I bring this upon myself every single time! Applying for a book review from BlogAdda exactly when I already have too many things on my plate. This time, it was around Diwali and then work followed and I was wondering when that mail from BlogAdda would drop into my box asking me if I am ever going to review it 😉 So I made up my mind to finish it over the weekend, only to be able to read just a few pages of it on Saturday. But then, I had to do the review today and I sacrificed by beauty sleep yesterday *ahem* and read it in 5 hours flat! Add to it the fact that I was not in a mood for thrillers for sometime now and had only been into very light reading.
The credit does not go only to my resolve ofcourse 😉 but to how glued the book keeps you too. I had read many reviews singing praises of the book, but had also read a few which said that his writing had become monotonous. This was my first book of his though and I am already hungry for more!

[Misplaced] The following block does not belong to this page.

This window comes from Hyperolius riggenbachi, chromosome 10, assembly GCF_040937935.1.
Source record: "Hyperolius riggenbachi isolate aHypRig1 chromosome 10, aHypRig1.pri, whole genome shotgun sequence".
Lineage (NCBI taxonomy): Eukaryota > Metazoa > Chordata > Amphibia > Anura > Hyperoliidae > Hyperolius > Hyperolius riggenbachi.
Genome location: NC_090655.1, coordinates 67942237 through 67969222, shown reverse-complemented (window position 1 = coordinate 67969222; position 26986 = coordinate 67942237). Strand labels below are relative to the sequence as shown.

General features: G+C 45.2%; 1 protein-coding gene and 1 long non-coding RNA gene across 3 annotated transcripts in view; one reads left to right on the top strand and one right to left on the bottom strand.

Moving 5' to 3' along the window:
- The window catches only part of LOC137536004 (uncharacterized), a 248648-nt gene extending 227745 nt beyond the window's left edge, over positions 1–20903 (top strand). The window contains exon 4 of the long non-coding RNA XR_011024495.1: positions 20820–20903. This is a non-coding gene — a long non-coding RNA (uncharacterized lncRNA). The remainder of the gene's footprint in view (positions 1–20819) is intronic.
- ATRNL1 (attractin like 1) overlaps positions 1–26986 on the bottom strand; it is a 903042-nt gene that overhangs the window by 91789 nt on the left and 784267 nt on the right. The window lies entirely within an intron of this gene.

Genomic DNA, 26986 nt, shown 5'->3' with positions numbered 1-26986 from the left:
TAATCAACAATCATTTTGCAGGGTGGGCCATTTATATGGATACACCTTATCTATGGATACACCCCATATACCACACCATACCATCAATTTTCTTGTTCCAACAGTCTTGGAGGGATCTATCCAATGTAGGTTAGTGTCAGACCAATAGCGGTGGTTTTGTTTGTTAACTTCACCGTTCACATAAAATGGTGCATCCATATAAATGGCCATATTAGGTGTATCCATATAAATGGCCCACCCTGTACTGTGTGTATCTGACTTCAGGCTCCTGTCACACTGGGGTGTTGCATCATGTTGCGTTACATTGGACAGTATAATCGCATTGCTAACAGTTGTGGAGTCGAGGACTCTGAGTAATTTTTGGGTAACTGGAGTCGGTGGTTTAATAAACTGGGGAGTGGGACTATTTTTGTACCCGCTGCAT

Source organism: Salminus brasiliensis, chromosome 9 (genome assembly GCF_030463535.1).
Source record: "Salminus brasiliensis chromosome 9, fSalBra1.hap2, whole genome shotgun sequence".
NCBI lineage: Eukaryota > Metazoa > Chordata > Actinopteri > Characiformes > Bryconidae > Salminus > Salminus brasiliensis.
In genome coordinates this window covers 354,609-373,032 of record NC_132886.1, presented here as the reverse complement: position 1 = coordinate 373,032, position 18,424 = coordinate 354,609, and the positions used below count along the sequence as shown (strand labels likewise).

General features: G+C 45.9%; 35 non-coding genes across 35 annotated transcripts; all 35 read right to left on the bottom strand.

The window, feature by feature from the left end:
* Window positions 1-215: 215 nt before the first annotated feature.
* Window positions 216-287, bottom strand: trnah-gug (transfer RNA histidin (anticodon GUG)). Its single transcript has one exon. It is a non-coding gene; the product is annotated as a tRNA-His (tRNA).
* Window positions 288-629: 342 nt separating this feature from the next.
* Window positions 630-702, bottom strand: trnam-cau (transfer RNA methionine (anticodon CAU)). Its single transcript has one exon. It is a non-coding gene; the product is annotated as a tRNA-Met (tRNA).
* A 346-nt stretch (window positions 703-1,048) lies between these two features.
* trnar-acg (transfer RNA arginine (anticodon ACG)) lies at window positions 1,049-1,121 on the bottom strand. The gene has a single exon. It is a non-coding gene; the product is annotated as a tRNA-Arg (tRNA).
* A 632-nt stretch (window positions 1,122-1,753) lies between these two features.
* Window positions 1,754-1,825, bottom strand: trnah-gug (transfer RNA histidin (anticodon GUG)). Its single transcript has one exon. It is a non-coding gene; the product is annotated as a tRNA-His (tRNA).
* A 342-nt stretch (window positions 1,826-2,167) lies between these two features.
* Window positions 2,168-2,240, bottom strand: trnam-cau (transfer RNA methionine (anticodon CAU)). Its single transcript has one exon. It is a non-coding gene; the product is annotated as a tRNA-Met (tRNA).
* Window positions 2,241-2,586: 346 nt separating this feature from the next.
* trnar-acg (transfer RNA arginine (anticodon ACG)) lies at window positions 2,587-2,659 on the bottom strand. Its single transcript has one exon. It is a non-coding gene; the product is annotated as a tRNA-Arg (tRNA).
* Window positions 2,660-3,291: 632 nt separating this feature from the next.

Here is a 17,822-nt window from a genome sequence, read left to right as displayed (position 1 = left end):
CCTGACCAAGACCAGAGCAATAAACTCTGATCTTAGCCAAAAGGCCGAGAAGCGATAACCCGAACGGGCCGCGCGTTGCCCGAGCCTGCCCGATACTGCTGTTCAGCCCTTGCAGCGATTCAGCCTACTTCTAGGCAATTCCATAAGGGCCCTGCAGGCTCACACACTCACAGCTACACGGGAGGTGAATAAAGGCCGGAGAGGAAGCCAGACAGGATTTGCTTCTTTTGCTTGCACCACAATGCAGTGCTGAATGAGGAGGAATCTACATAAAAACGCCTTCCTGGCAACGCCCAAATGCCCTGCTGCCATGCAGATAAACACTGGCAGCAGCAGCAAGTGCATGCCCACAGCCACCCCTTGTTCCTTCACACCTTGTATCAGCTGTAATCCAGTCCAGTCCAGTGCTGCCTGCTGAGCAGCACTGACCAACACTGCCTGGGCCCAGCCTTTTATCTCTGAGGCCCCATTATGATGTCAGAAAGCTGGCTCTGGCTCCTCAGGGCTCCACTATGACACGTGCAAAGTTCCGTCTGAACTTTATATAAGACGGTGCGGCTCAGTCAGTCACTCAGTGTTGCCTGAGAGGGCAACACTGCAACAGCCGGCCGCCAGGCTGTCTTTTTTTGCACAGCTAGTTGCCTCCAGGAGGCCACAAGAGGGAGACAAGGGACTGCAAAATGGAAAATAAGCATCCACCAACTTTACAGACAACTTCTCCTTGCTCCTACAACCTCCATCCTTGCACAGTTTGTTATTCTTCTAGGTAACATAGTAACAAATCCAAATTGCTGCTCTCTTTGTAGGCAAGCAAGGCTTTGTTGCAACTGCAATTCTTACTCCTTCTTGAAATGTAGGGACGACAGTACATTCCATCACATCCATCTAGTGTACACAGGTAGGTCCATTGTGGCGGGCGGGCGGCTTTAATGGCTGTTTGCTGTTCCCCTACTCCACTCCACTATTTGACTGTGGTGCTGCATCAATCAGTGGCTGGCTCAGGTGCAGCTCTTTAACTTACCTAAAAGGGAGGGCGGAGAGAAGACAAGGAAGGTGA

The book starts with a covert CIA agent exchanging arms for blood diamonds, then moves to Kerala where a doting father who lost his son in a nuclear mishap is trying his best to ensure that the nuclear plant about to be unveiled in their town of Devikulam is taking care of all the safety norms, and the introduces the Boston Global Bank (GB2) in Mumbai to the reader – an international bank which is stunned by the mysterious
killings deaths of some of its key employees.
The plot keeps oscillating between Devikulam, Mumbai and Vienna (a surprise addition) but keeps you captivated all along! Weaving a story of lies and deceit around such a plot, one can so easily mess up things and confuse the reader. But Ravi has done a great job of switching between them. The reader is left trying to connect the dots all along and still missing some links, thankfully making it *not predictive* like many thrillers tend to become.
Most of the thrillers I have seen/read (atleast many of them) think that making a character suspicious and then clearing them off the charges totally makes for a great read. I am glad this was different. The book does not drag anywhere and is very crisp. I loved the investigation part too, which was so rich in details without getting gory or the like. Thanks to the book, I also got to learn a lot about the banking sector which I hereto did not pay much heed to. So much work behind the scenes … phew!
All in all, I am glad that I met the John Grisham of banking 🙂
For more on our very own John Grisham:
Hope all of you had a great weekend. I did, thanks to a blogger friend I ended up meeting after a long long time. The last time I met someone was when I met Deeps and Meera in Saddi Dilli in July 2011, during our Kargil trip!:D